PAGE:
By Alli Garner
On a recent Friday, Syrena Johnson, winner of the 2011 Chef’s Move Scholarship, walked through the door of the John Besh Foundation headquarters on Gravier Street, clutching a sheaf of papers.
“There’s always something else these people need,” Syrena exclaimed with her signature chuckle. It turns out she was applying for her first passport, in anticipation of her first trip abroad – a trek to London with Chef Besh to cook with at-risk youth.
“I’m really hoping to pick up some of the accent while I’m over there,” she said.
Syrena, the first winner of a culinary scholarship created two years ago by Besh and Jessica Bride-Mayor, represents what the program is all about: “to diversify kitchen leadership by providing minority applicants the opportunity to train up and become leaders in restaurant kitchens and in their communities”
The scholarship, valued at $65,000, not only provides tuition to The International Culinary Center in New York City, but also promises a paid eight-week internship within the Besh restaurant group upon completion of the recipient’s schooling in New York. In addition to being a minority chef, each applicant must have a high-school diploma or G.E.D., be a resident of the greater New Orleans area, and have at least one year of experience in a restaurant kitchen. Scholarship recipients must work in New Orleans for two years upon graduation.
African-Americans make up 60.2 percent of the New Orleans population, according to the United States Census Bureau, but they don’t have equal representation in local kitchens. Chef Besh recognized this under-representation in the local culinary environment and decided to do something about it. The The John Besh & Bride Mayor Scholarship has so far had three recipients: Syrena Johnson (’11), Calvin Virgil (’12), and Chris Okorie (’12). Starting in 2012, the Chef’s Move scholarship began giving out two awards per year, one for the culinary arts and one for pastry work.
Like so many New orleanians, Syrena got her culinary start at home.
“I grew up in Central City,” she says. “My mom was always the cook of the family — her and my grandmother are the reason I love cooking so much.”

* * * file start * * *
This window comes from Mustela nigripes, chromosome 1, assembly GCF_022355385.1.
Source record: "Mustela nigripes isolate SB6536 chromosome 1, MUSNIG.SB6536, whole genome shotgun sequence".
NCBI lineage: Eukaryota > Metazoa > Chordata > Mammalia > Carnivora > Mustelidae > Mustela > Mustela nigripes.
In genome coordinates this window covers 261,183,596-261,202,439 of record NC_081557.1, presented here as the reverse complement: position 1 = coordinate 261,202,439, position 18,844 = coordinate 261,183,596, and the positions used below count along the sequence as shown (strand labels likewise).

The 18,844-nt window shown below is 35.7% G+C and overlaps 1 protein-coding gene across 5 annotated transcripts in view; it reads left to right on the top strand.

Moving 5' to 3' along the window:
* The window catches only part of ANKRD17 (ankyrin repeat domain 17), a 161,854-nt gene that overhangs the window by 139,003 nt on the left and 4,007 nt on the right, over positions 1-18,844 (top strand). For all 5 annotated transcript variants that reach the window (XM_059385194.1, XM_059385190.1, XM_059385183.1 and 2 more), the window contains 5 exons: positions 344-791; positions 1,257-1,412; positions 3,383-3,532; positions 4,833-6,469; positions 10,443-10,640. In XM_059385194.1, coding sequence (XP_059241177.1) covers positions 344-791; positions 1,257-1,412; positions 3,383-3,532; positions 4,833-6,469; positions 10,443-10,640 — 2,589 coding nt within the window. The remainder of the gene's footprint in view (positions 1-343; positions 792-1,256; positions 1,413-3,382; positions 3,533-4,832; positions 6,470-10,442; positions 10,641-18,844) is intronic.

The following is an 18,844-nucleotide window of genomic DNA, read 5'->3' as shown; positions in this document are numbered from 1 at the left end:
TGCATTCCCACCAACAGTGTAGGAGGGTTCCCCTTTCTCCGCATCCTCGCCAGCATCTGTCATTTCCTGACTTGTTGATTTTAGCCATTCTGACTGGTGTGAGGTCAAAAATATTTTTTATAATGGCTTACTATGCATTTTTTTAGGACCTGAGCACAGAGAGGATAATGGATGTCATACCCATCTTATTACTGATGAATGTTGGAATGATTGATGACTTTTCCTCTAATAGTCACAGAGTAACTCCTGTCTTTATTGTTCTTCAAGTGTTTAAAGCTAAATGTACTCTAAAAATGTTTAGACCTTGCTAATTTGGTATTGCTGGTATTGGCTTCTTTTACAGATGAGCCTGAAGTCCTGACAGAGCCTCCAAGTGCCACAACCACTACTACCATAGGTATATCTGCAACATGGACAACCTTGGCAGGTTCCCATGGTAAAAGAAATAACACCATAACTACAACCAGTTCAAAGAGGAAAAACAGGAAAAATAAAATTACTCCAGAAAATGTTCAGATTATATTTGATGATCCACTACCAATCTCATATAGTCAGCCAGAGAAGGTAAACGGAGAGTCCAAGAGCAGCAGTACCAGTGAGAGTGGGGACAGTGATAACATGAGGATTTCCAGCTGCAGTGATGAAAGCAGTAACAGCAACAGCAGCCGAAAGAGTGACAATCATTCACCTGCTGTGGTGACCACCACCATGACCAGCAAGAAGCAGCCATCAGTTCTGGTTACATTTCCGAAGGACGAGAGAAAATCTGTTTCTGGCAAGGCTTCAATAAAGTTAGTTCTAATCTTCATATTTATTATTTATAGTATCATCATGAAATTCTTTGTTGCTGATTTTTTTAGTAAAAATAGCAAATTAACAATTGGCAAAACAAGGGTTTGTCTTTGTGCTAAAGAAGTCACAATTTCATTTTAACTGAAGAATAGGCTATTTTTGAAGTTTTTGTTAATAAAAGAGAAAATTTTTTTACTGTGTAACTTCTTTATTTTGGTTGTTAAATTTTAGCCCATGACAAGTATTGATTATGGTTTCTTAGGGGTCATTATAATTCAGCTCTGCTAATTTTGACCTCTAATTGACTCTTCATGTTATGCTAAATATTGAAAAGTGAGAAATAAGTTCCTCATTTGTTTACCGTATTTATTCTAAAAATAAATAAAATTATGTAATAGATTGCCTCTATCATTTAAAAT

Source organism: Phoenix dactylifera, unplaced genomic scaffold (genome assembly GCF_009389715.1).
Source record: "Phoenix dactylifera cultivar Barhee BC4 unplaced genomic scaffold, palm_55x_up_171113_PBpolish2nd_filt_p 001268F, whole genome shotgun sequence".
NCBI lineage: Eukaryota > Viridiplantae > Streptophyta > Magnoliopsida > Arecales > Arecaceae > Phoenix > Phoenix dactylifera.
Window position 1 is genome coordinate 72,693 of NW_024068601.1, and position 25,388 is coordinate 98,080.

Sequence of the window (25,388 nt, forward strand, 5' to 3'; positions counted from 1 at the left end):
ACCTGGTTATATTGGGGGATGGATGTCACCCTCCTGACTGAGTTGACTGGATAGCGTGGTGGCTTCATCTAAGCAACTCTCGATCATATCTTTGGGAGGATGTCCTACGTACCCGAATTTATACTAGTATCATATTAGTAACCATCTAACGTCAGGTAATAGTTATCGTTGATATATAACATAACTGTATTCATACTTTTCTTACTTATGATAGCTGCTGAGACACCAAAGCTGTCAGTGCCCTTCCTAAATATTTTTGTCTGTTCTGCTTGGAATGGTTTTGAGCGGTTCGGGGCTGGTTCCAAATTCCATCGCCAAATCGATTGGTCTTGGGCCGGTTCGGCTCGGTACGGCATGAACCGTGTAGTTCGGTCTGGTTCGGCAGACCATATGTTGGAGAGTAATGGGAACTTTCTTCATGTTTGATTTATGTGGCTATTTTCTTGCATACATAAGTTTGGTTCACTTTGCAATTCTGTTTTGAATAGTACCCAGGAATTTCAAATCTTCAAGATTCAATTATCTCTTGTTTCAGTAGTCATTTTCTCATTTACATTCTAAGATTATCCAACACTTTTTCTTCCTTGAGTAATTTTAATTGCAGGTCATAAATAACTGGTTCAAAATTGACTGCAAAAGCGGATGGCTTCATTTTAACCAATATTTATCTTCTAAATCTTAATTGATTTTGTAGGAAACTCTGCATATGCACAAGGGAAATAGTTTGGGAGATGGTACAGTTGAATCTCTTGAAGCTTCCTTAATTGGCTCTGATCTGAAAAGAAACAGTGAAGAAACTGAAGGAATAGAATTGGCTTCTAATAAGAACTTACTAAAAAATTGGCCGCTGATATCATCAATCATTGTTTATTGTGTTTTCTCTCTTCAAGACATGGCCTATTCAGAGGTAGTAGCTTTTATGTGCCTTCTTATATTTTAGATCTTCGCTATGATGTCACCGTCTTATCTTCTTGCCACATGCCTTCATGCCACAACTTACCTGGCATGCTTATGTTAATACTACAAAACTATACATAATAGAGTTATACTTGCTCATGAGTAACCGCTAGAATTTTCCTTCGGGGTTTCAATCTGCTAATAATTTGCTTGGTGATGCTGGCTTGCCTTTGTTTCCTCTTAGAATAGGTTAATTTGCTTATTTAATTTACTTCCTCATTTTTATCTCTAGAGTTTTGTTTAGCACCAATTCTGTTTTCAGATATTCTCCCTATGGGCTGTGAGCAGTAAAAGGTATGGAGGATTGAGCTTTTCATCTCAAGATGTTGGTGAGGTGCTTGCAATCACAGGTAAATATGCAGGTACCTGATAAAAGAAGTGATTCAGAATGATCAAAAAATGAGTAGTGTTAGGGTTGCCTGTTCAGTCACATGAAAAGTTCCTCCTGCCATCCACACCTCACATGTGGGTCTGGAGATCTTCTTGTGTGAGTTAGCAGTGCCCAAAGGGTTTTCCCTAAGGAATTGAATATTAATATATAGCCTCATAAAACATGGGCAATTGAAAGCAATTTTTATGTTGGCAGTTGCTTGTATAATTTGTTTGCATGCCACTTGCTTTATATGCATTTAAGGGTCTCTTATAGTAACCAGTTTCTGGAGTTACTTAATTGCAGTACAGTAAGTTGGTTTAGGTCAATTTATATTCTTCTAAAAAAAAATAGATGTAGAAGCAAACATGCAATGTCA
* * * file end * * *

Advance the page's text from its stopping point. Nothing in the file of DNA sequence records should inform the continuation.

After working several jobs at fast food restaurants, she took a job at Liberty’s Kitchen on Broad Street, which is where she initially heard about the Chef’s Move scholarship. “The program director for Liberty’s Kitchen really pushed me to apply.”
After being selected for the scholarship, Syrena was whisked away to New York to study at The International Center Culinary School.
“New York and New Orleans are very different,” says Syrena, whose favorite dish to cook is crawfish etouffe. “New Orleans is more traditional and sticks to the basics, whereas New York is always trying new things and reinventing its food. Both are great, but it is just something about New Orleans food.”
Following her stint in New York, Syrena returned home and hasn’t looked back. After working at Besh restaurants Domenica and August, she now assists with cooking at Besh promotional events, while also getting the word out about the Chef’s Move Scholarship.
In a recent blog post to potential Chef’s Move applicants, she wrote: “If you are having mixed feelings or do not know if this is worth your time let me just reassure you, the program is everything it says it is: A once‐in‐a‐lifetime opportunity to study at one of most prestigious culinary schools in New York, the French Culinary Institute.
“You do not have to be a genius to apply. All you need is one to two years of kitchen experience. I had never worked at a fine dining restaurant before I won, so you will be fine. The last and final thing I should add is to just be you: have a personality, be passionate about what you do, and be honest about who you are.
“Since the start, I have always said I am just a regular girl from Uptown New Orleans who didn’t go to the best schools, get the best grades, or live in the best neighborhoods, but I worked hard and was passionate about what I did. I overcame what I went through and was blessed to have this opportunity come around.”
This article by Allie Garner is published as part of a service learning partnership between NolaVie and the students of Dr. Diane Grams’ sociology classes at Tulane University.